The lack of natural food sources is driving flying-foxes towards Shoalhaven backyards to feed and Wildlife Rescue South Coast has been attending up to two rescues a day.
Our native colony of flying foxes usually feed on eucalyptus blossom, which has been in short supply recently.
Those who grow fruit and vegetables can still protect their crops without causing any harm to flying foxes.
Flying foxes can be entangled in netting loosely placed over fruit crops.
“If the mesh is large, if you can fit your fingers through, native animals such as flying foxes, possums, birds, lizards and snakes, can become entangled, suffer terrible injuries and die,” volunteer Janine Davies said.
“The netting cuts their mouths to shreds as they try and chew their way free. The net wraps so tightly around their limbs, body and head that circulation is cut off. Although there may be no apparent signs of injury when first rescued, the tissue dies and becomes apparent days or even weeks later. Unfortunately this means many flying foxes will need to be euthanised.”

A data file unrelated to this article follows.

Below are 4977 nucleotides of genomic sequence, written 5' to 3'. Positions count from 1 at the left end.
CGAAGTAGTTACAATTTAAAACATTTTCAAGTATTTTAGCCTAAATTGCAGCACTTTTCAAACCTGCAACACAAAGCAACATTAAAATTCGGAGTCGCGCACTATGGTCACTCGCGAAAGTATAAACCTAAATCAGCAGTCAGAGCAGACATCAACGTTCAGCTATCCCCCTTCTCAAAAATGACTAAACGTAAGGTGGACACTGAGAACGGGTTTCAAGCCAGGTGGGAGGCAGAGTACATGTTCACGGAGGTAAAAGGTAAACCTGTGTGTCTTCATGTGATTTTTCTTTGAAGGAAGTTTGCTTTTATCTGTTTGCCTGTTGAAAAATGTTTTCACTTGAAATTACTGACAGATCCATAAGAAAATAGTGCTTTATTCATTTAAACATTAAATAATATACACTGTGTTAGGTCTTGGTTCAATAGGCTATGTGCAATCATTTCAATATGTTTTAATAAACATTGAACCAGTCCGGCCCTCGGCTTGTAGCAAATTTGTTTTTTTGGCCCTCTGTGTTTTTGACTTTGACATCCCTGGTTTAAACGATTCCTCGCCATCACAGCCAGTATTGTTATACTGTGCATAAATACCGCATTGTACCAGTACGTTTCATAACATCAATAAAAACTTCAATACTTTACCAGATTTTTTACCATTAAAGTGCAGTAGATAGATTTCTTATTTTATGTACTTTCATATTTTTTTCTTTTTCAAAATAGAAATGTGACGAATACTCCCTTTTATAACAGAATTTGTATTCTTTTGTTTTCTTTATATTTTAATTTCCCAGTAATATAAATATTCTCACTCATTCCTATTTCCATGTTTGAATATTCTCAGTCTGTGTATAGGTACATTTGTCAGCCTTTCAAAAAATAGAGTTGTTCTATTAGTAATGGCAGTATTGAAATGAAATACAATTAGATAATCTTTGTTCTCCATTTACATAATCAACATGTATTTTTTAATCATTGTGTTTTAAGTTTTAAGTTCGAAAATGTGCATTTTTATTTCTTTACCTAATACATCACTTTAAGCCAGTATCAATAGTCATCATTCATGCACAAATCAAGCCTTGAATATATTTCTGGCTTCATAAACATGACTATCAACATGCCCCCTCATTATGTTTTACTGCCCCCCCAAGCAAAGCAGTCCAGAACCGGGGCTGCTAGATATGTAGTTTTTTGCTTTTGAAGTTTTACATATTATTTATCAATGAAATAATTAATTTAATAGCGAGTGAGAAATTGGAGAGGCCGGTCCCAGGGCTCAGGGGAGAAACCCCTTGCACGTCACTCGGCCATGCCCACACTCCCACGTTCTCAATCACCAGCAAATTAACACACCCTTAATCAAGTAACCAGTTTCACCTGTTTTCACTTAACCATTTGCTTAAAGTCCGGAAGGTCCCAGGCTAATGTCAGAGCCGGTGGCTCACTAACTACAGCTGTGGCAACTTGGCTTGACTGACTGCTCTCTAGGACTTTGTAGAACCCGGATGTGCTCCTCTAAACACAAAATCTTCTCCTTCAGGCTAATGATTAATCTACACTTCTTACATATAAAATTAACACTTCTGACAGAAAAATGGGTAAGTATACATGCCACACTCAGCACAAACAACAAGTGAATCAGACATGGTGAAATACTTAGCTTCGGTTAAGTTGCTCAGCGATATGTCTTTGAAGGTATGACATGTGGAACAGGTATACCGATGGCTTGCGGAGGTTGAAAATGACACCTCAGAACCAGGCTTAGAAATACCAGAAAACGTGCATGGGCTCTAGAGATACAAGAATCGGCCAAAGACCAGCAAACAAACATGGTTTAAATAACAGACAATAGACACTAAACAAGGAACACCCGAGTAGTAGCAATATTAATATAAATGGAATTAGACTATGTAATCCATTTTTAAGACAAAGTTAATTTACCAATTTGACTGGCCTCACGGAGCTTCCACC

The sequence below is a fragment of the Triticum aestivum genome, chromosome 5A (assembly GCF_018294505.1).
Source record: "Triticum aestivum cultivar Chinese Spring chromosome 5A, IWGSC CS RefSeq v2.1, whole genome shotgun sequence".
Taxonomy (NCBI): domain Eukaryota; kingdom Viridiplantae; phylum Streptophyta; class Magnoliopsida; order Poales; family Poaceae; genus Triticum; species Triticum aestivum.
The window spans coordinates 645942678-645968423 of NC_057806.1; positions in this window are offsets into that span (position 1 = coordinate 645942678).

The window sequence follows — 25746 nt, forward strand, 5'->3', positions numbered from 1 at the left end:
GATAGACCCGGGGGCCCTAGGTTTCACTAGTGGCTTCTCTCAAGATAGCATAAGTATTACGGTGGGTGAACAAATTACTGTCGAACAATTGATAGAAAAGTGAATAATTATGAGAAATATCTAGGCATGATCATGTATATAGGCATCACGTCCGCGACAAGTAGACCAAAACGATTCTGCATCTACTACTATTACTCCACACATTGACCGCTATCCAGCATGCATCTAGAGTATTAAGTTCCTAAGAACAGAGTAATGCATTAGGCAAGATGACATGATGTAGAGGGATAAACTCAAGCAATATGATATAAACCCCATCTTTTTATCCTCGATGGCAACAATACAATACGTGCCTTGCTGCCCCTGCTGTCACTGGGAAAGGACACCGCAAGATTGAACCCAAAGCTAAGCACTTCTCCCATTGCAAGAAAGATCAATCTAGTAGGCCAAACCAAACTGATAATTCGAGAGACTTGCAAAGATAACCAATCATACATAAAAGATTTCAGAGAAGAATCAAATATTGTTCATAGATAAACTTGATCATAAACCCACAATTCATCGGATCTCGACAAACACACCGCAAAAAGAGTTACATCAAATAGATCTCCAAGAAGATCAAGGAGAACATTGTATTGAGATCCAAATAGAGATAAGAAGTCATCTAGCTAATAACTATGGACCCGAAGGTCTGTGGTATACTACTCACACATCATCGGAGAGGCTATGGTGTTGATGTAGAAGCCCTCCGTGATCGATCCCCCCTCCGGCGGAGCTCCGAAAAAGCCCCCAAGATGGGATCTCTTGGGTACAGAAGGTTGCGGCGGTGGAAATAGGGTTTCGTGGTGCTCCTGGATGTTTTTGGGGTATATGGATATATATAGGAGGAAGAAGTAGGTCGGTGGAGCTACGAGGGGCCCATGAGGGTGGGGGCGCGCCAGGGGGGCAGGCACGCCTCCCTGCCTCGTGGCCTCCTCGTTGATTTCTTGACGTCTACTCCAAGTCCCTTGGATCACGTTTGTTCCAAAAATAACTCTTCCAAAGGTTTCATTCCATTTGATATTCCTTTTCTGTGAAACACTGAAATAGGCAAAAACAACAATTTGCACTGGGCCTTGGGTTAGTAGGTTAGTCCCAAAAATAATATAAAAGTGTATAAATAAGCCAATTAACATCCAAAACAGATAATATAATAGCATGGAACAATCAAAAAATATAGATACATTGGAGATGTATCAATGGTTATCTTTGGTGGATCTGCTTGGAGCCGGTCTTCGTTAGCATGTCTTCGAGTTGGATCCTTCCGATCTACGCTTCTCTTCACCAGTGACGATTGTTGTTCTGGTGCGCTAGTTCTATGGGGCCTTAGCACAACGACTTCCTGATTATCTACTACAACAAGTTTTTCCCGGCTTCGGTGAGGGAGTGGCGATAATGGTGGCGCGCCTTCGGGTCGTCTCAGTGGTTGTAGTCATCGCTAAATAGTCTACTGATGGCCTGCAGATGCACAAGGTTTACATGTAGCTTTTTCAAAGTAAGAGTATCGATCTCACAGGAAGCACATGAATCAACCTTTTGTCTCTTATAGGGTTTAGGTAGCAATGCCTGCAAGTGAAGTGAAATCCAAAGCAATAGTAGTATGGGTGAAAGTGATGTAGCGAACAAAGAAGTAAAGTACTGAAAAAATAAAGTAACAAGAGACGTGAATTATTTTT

There are many suitable nets available.
Wildlife Rescue South Coast recommends visiting Wildlife Friendly Netting here.
Never try and disentangle a native animal by yourself, contact the WRSC on their 24 Hour Rescue line: 0418 427 214.
“Please do not touch any flying fox or microbat but call us for assistance,” Mrs Davies said.
If the phone line is busy, please wait a few minutes and try again as it is their busiest time of year and resources are stretched.
If anyone is bitten or scratched by a flying fox or microbat, they should immediately wash the area with soap and running water for five minutes then seek immediate medical attention as they need to undergo a course of vaccination.
Want to volunteer?
Volunteers divide their time between helping to rescue, rehabilitate and release native wildlife and other essential support roles. These other roles are in fields including fundraising, public education, publicity, joining the telephone roster and transportation of animals. These support roles are important to the successful functioning of the group and can be very rewarding to the volunteer.